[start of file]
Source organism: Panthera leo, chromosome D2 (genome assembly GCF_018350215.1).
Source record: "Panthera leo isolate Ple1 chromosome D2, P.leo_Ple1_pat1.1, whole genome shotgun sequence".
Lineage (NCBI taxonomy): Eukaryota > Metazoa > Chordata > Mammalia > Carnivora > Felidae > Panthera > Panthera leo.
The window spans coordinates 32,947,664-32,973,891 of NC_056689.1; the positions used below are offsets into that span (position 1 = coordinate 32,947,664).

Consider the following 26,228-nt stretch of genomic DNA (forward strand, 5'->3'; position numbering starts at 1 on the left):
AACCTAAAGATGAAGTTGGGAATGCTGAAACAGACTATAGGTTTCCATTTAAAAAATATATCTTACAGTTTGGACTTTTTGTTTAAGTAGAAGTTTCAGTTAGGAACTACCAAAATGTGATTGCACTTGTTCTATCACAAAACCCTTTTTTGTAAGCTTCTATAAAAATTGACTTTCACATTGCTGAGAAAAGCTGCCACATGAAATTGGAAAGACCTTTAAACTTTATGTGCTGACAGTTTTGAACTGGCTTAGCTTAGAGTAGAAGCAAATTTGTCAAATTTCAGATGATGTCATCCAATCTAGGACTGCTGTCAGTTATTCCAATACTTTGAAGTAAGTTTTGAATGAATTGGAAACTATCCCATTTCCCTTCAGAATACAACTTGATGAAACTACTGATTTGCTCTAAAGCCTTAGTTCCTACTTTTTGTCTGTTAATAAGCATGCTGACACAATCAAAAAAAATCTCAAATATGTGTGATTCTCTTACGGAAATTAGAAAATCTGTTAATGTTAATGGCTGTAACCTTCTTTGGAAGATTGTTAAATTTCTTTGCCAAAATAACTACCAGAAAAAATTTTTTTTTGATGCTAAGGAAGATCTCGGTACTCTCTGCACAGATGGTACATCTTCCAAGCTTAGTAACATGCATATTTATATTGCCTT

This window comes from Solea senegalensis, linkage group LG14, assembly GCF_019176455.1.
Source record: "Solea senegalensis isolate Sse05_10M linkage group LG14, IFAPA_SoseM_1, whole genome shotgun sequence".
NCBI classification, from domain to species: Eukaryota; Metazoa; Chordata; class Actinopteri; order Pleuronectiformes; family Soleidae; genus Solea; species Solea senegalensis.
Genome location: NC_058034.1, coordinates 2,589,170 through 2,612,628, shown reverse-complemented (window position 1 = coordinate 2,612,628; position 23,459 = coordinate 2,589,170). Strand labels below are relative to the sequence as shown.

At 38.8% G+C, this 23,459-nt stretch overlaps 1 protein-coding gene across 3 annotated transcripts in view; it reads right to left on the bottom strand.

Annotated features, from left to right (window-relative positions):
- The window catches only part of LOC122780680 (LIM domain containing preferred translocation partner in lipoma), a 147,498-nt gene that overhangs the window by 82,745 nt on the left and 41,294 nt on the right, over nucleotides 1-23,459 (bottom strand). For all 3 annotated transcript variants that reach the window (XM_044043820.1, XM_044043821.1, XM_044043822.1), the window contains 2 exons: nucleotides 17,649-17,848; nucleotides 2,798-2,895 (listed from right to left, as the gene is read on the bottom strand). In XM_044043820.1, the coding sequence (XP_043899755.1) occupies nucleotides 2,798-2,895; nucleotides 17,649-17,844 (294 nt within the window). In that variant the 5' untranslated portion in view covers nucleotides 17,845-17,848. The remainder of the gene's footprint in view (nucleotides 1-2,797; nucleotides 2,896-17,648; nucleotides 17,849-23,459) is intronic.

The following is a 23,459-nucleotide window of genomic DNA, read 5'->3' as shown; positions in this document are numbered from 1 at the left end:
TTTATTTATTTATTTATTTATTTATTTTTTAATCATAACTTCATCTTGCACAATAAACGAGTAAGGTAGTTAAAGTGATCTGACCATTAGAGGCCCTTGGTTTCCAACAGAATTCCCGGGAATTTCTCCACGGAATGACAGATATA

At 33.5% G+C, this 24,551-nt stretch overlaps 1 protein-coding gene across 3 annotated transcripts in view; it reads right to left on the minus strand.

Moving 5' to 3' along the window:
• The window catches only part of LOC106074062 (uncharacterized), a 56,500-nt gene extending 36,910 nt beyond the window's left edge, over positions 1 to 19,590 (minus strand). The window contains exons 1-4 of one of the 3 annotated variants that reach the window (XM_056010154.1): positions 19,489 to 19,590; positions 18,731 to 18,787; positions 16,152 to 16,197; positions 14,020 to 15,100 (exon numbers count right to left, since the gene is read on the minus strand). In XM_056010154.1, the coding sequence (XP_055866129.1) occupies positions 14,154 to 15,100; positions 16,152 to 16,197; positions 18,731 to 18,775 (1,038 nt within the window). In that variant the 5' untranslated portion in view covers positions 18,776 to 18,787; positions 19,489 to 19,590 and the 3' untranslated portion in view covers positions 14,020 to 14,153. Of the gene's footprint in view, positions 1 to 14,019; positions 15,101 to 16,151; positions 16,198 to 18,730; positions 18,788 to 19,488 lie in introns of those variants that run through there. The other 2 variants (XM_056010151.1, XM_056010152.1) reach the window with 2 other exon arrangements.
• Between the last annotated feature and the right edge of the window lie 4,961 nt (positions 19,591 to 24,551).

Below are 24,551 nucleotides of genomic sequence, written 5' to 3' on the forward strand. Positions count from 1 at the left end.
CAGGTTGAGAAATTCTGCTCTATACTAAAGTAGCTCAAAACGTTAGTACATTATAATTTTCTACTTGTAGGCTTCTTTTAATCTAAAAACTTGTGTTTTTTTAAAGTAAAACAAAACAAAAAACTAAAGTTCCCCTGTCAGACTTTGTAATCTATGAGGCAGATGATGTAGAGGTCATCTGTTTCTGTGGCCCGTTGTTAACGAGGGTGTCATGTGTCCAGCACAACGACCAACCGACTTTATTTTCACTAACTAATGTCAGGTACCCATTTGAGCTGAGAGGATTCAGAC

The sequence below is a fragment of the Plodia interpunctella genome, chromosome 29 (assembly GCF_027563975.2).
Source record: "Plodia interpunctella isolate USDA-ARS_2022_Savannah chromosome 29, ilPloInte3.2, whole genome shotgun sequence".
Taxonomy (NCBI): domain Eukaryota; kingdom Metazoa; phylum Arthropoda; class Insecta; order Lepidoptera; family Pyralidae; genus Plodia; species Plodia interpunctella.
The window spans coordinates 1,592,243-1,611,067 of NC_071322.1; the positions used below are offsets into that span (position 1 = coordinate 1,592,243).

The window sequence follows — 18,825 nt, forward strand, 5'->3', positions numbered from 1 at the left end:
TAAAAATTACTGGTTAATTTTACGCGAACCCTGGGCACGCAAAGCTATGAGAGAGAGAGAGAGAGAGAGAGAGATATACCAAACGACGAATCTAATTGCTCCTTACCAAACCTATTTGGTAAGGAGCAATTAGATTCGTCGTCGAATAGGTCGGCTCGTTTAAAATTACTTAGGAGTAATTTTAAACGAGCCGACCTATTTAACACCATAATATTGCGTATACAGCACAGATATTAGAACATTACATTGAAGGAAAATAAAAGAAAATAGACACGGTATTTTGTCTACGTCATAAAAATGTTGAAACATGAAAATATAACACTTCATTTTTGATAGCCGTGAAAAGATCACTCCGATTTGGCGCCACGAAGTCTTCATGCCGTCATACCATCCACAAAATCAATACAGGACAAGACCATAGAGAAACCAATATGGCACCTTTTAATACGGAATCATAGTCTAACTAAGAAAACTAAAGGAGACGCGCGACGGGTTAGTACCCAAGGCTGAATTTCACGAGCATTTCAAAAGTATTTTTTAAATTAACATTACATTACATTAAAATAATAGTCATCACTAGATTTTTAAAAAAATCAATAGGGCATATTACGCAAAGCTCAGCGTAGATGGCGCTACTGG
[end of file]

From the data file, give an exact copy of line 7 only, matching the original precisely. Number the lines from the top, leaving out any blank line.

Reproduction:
This window comes from Solea senegalensis, linkage group LG14, assembly GCF_019176455.1.